Doctor Who: Winner Takes All
(Series One Novel)
Have you ever played a video game and thought to yourself ‘I wonder what this would be like if this was real?’ Many of us just content ourselves with pushing this thought to the side and continue to slay aliens, or race towards the checkered flag. It’s all a part of the suspension of disbelief, where you know that when playing a game or watching a video, things might not always what they seem. A cartoon mouse does have a clever brain and will use it to wreak havoc on the unsuspecting cat by creating master diabolical plans! This is all a part of how we as humans separate fiction from fantasy. Yet, in the book Doctor Who: Winner Takes All, Jacqueline Rayner puts that simple question to the test. What happen if that video game you where playing was real?
The story begins with Rose and the Ninth Doctor (played by Christopher Eccleston) travels back to London to visit with Rose’s mother Jackie. Upon their arrival the duo is faced with a rather strange situation, a marketing group (or so they say) have been testing a contest where you buy something from a local shop and you are awarded with a scratch card. If you win, you get one of two prizes, first a new video game console (apparently with the game Death to the Mantodeans) or an all expense paid holiday to an exotic resort.
As the novel continues an alien conspiracy is uncovered and we soon discover that the marketing Mascot is in actuality an alien and they are using the video games to control the vacationers into doing their dirty work. What is their dirty work you might ask? Waging a war on their home planet against the praying mantis people known as the (you guessed it) the Mantodeans! The human’s role is of the foot soldiers (or more of cannon fodder if you prefer).
The book itself was a pretty good read, clear descriptions, great new characters such as the introduction as Darren Pye as the bully. It was quite refreshing to have a person who showed that there are jerks in the world who are just jerks, wanting to make people’s lives horrible just because they can. This character was great, mainly because it was the type of guy that every time he came into play, I hated it, thinking to myself, “Just get rid of him, he’s a total jerk!” Kind of like Synjaya from American Idol, which made the character great. You are supposed to hate characters like that.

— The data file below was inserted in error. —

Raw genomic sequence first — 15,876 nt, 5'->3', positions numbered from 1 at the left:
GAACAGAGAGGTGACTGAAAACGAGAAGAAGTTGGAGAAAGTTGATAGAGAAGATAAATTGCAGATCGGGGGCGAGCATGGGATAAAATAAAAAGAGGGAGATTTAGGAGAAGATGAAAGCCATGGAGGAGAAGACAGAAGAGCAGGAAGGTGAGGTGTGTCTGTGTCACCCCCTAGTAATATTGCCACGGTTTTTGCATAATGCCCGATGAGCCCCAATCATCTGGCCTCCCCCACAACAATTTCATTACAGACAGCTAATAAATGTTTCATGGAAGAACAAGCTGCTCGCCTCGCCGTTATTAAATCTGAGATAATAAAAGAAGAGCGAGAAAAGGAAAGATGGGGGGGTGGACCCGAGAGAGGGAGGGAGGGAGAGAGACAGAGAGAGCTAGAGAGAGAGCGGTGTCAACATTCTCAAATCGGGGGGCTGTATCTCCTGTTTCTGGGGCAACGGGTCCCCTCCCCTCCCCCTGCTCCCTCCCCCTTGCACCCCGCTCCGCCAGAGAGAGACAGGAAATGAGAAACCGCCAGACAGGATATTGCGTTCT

When it came down to the story itself I noticed quite a few things that I believed needed some improving, or more clarification. Being a manager of a video game retailer there is nothing that gamers really don’t know about the industry. It is huge and when a new game come’s out it is well known before time. One of the points that I felt a little distracting was the fact that this new machine was being given away, and could only play one game. Was it a “plug and play”, or a full console? Clairification is needed at this point.
The aliens who are performing this big master plot are described as a large Porcupine. I can understand some of the plot points that came into play with the use of this type of character, i.e. quill weapons, being appealing to the public, and their addiction to salt (great scene in the book). Yet, when I was imagining them, I couldn’t push away that they were all just living breathing Sonic the Hedgehogs! I believe that the addition of a different type of animal needed to be used here.
Finally I really didn’t know why the Quevvils (the giant porcupines) where waging this war against the Mantodeans? It did add some sense of drama not knowing for awhile, making it feel as if these creatures where just waging war just for the sake of it. Yet war goes deeper than that, and each war has a catalyst, what was it, or if it was waging for so long have a discussion about where it might of began.
Overall I enjoyed this book and being my first read in the Doctor Who book series I was pleasantly surprised. Knowing both the Doctor and Rose from the Television Series I felt that the author was brilliant at capturing the essence of all of the characters I was familiar with. Also the pace of the story and the action kept me turning the pages. Yet I feel that the areas that were not covered (the reason for the war) or did not have a clear direction did get in the way. To me Doctor Who is a mythology that has its roots in our world and when things don’t make sense when comparing them in our world then the suspension of disbelief can be strained.
I give this book 2 out of 5.
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